Caravans and Cranes at Grays Lake National Wildlife Refuge


For several weeks we’ve been noticing the steady stream of migratory birds passing overhead and stopping in the fields nearby our house. Mostly we’ve seen Canada geese, but the other day to our surprise a sandhill crane stopped right at the edge of the yard. It visited with us for a few hours then flew west toward the Idaho border. This inspired us to do the same, taking a trip to the site of the largest nesting area of sandhill cranes in the world.



Grays Lake National Wildlife Refuge lies just across the Salt River Range from Star Valley, and the drive through Caribou National Forest  follows a spur of the Oregon Trail called the Lander Cut-off. From Star Valley Ranch on Highway 89 we headed west to Freedom, then north for a few blocks to pick up Idaho 34. We passed no other vehicles once we crossed into Idaho, and we spotted some great wildlife like bald eagles and turkey vultures as we headed toward the refuge.



We were surprised to find the Lake has very little open water; instead, it’s a actually a large shallow marsh with bulrush and cattail as far as the eye can see. We took a right on Grays Lake Road and headed to the Visitor’s Center, which isn’t staffed until summer but still has indoor exhibits during the spring and fall. From there we took the short drive behind the Visitor’s Center up to an overlook that gives a sweeping view of the marsh. Bring binoculars is a must (though there is a free viewing scope for use), and with them we could watch dozens of sandhill cranes feeding in the marshes.


The other must-see spot for us was along Highway 34 which follows the southern edge of Grays Lake. At Bearvertail Point, open water becomes visible and there is a wide shoulder where we pulled off the road. Here we saw various geese and ducks floating in the water, and the kids liked being a lot closer to the action this time around.


Five of Hearts kept a detailed list of the birds we could identify on the spot and notes on those we couldn’t, and at the end of the day we were pretty pleased with all that we had seen :)

1. Red-winged blackbird
2. Magpie
3. Bald Eagle
4. Canada goose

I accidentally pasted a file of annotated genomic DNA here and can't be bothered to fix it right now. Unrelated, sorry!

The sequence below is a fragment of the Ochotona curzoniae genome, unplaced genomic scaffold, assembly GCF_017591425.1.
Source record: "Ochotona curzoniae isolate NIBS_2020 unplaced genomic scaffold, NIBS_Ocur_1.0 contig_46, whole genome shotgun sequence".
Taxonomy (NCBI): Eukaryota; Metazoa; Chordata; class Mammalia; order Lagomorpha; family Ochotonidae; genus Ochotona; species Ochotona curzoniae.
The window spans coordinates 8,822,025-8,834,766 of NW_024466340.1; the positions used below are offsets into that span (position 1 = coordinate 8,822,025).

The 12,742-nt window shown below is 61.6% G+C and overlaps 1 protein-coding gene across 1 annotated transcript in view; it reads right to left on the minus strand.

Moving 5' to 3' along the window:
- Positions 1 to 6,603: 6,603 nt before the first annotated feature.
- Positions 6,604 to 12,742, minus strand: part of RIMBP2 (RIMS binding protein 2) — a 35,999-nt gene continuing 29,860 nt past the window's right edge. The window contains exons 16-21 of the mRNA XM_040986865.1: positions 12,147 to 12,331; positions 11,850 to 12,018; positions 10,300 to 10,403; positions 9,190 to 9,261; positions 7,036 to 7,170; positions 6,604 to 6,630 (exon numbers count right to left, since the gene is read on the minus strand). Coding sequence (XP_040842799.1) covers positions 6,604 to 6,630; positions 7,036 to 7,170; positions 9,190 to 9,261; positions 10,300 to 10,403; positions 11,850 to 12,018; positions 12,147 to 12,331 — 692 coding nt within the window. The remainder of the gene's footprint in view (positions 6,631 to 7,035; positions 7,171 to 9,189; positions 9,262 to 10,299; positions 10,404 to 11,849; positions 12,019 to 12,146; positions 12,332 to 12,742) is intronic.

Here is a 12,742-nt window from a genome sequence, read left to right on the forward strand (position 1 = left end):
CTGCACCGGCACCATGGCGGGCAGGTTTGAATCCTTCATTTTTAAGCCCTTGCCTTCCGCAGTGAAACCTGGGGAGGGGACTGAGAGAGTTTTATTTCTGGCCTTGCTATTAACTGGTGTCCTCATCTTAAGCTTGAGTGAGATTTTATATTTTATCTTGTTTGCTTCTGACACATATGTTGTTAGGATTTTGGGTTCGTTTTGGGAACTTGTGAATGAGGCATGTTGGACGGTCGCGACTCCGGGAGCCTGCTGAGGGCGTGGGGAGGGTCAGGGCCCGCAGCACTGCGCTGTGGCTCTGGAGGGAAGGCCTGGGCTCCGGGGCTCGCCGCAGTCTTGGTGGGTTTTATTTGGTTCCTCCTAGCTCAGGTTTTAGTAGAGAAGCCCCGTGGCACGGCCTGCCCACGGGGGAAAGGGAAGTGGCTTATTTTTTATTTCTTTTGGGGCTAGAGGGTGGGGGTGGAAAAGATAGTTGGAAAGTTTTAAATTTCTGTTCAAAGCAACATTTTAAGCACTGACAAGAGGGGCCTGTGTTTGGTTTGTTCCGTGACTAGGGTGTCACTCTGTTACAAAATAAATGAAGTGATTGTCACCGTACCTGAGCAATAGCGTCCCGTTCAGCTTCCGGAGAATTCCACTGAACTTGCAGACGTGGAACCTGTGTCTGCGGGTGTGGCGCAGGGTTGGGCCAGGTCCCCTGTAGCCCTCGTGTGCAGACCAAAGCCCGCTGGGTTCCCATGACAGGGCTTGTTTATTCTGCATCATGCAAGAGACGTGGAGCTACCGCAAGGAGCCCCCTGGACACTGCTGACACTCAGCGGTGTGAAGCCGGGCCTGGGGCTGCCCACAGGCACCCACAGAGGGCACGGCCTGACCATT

5. Turkey vulture
6. Goldfinch
7. Mountain bluebird
8. Mallard duck
9. Robin
10. Sandhill crane
11. Red-tailed hawk
12. Snow goose
13. Trumpeter swan
14. House finch
15. Crow
16. Long-billed curlew

Star Valley Scuffins



Scones or muffins? Sometimes on Sunday morning with a hungry family ready for brunch, it’s a hard choice. This past Sunday, the best choice was BOTH.

4 cups whole wheat flour
2 teaspoons baking soda
1/2 teaspoon salt
2 teaspoons cinnamon
1/8 teaspoon ginger
1/4 teaspoon nutmeg
1 cup sugar
1 cup milk with 1 teaspoon apple cider vinegar (let sour for 5 minutes)
2/3 cup coconut oil
2 flax eggs (a total of 2 tablespoons flax seed meal mixed into 6 tablespoons water)
2 apples peeled and diced

Mix the flour, baking soda and spices.
In a separate bowl mix the milk, sugar, oil, and flax eggs.
Mix the dry ingredients into the wet.
Add in the apples.
Scoop the batter onto parchment paper or a greased pan (an ice cream scoop works well).
Sprinkle with cinnamon sugar.
Bake at 375 degrees for 12-15 minutes.

Makes 12-14 medium-sized scuffins




Bathtubs at Breakfast

DSC08797 We’ve had water (and sometimes sand) on our minds quite a bit lately. We’ll be spending the summer in California’s Inland Empire, and the news about the state’s record drought is making us more aware of our water use. A recent article about the limits of California’s mandatory water reduction plan really brought home how much hidden water it takes to make the food and drink Americans consume every day.